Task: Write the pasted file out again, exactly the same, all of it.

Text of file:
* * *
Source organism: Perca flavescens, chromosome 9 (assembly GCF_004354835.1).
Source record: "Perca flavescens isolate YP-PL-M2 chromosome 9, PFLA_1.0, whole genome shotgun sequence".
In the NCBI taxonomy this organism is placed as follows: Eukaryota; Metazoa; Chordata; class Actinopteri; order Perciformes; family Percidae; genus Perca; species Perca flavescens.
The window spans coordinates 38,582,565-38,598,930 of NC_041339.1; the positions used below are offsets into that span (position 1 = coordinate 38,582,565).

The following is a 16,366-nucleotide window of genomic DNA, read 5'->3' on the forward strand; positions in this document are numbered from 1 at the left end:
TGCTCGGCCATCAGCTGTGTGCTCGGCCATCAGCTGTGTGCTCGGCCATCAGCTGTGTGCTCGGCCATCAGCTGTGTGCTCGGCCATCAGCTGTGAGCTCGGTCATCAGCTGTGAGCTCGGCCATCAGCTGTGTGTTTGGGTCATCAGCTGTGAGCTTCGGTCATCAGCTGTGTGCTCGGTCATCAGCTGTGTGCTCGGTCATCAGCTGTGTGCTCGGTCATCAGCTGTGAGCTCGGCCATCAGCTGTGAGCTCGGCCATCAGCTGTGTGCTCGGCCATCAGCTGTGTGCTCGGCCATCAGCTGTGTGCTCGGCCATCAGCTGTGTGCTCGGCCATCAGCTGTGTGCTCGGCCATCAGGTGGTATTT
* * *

Source organism: Perca flavescens, chromosome 9 (assembly GCF_004354835.1).
Source record: "Perca flavescens isolate YP-PL-M2 chromosome 9, PFLA_1.0, whole genome shotgun sequence".
In the NCBI taxonomy this organism is placed as follows: Eukaryota; Metazoa; Chordata; class Actinopteri; order Perciformes; family Percidae; genus Perca; species Perca flavescens.
The window spans coordinates 38,582,565-38,598,930 of NC_041339.1; the positions used below are offsets into that span (position 1 = coordinate 38,582,565).

The following is a 16,366-nucleotide window of genomic DNA, read 5'->3' on the forward strand; positions in this document are numbered from 1 at the left end:
TGCTCGGCCATCAGCTGTGTGCTCGGCCATCAGCTGTGTGCTCGGCCATCAGCTGTGTGCTCGGCCATCAGCTGTGTGCTCGGCCATCAGCTGTGAGCTCGGTCATCAGCTGTGAGCTCGGCCATCAGCTGTGTGTTTGGGTCATCAGCTGTGAGCTTCGGTCATCAGCTGTGTGCTCGGTCATCAGCTGTGTGCTCGGTCATCAGCTGTGTGCTCGGTCATCAGCTGTGAGCTCGGCCATCAGCTGTGAGCTCGGCCATCAGCTGTGTGCTCGGCCATCAGCTGTGTGCTCGGCCATCAGCTGTGTGCTCGGCCATCAGCTGTGTGCTCGGCCATCAGCTGTGTGCTCGGCCATCAGGTGGTATTT